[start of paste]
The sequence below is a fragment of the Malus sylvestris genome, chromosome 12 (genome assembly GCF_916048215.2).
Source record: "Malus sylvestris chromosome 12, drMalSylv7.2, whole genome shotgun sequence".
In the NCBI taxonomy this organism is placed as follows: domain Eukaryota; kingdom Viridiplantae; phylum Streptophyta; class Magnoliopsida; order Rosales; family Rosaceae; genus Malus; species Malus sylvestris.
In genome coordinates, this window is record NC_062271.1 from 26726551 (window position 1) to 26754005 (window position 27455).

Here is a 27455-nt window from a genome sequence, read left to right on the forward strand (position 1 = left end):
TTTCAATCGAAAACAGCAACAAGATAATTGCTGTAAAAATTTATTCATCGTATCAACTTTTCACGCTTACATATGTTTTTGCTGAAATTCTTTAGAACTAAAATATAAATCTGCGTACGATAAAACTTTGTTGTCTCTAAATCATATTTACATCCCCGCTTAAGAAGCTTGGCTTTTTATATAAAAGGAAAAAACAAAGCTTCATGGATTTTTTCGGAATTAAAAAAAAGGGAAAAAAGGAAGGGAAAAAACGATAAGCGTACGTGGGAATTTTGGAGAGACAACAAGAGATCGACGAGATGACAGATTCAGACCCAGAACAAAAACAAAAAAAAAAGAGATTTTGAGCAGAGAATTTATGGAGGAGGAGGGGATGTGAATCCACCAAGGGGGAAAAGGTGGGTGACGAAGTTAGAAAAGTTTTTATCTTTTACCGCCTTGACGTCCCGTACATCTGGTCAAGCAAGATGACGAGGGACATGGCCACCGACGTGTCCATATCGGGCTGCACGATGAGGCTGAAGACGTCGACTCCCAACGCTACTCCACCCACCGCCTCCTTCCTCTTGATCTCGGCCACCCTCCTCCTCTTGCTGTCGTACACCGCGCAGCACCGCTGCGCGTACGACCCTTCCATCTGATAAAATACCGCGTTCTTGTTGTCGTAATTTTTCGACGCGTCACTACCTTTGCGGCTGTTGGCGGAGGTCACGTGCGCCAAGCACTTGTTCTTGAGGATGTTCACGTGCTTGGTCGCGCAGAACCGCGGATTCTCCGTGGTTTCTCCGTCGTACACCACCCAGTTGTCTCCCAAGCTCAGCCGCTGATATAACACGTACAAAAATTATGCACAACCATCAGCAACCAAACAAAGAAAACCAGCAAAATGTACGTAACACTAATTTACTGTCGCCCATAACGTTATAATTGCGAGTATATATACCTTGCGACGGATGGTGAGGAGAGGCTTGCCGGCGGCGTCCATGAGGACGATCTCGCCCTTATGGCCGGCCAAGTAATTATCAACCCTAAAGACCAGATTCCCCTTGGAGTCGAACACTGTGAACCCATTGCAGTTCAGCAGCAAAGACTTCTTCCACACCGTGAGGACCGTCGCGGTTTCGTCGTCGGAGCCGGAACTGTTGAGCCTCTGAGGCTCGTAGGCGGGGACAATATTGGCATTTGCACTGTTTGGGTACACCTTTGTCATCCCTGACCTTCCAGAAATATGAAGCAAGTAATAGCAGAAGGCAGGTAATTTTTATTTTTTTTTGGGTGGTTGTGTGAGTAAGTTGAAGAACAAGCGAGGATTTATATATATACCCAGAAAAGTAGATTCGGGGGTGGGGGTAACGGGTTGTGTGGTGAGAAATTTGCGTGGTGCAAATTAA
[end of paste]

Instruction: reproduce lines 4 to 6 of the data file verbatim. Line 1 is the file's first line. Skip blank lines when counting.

In genome coordinates, this window is record NC_062271.1 from 26726551 (window position 1) to 26754005 (window position 27455).

Here is a 27455-nt window from a genome sequence, read left to right on the forward strand (position 1 = left end):
TTTCAATCGAAAACAGCAACAAGATAATTGCTGTAAAAATTTATTCATCGTATCAACTTTTCACGCTTACATATGTTTTTGCTGAAATTCTTTAGAACTAAAATATAAATCTGCGTACGATAAAACTTTGTTGTCTCTAAATCATATTTACATCCCCGCTTAAGAAGCTTGGCTTTTTATATAAAAGGAAAAAACAAAGCTTCATGGATTTTTTCGGAATTAAAAAAAAGGGAAAAAAGGAAGGGAAAAAACGATAAGCGTACGTGGGAATTTTGGAGAGACAACAAGAGATCGACGAGATGACAGATTCAGACCCAGAACAAAAACAAAAAAAAAAGAGATTTTGAGCAGAGAATTTATGGAGGAGGAGGGGATGTGAATCCACCAAGGGGGAAAAGGTGGGTGACGAAGTTAGAAAAGTTTTTATCTTTTACCGCCTTGACGTCCCGTACATCTGGTCAAGCAAGATGACGAGGGACATGGCCACCGACGTGTCCATATCGGGCTGCACGATGAGGCTGAAGACGTCGACTCCCAACGCTACTCCACCCACCGCCTCCTTCCTCTTGATCTCGGCCACCCTCCTCCTCTTGCTGTCGTACACCGCGCAGCACCGCTGCGCGTACGACCCTTCCATCTGATAAAATACCGCGTTCTTGTTGTCGTAATTTTTCGACGCGTCACTACCTTTGCGGCTGTTGGCGGAGGTCACGTGCGCCAAGCACTTGTTCTTGAGGATGTTCACGTGCTTGGTCGCGCAGAACCGCGGATTCTCCGTGGTTTCTCCGTCGTACACCACCCAGTTGTCTCCCAAGCTCAGCCGCTGATATAACACGTACAAAAATTATGCACAACCATCAGCAACCAAACAAAGAAAACCAGCAAAATGTACGTAACACTAATTTACTGTCGCCCATAACGTTATAATTGCGAGTATATATACCTTGCGACGGATGGTGAGGAGAGGCTTGCCGGCGGCGTCCATGAGGACGATCTCGCCCTTATGGCCGGCCAAGTAATTATCAACCCTAAAGACCAGATTCCCCTTGGAGTCGAACACTGTGAACCCATTGCAGTTCAGCAGCAAAGACTTCTTCCACACCGTGAGGACCGTCGCGGTTTCGTCGTCGGAGCCGGAACTGTTGAGCCTCTGAGGCTCGTAGGCGGGGACAATATTGGCATTTGCACTGTTTGGGTACACCTTTGTCATCCCTGACCTTCCAGAAATATGAAGCAAGTAATAGCAGAAGGCAGGTAATTTTTATTTTTTTTTGGGTGGTTGTGTGAGTAAGTTGAAGAACAAGCGAGGATTTATATATATACCCAGAAAAGTAGATTCGGGGGTGGGGGTAACGGGTTGTGTGGTGAGAAATTTGCGTGGTGCAAATTAA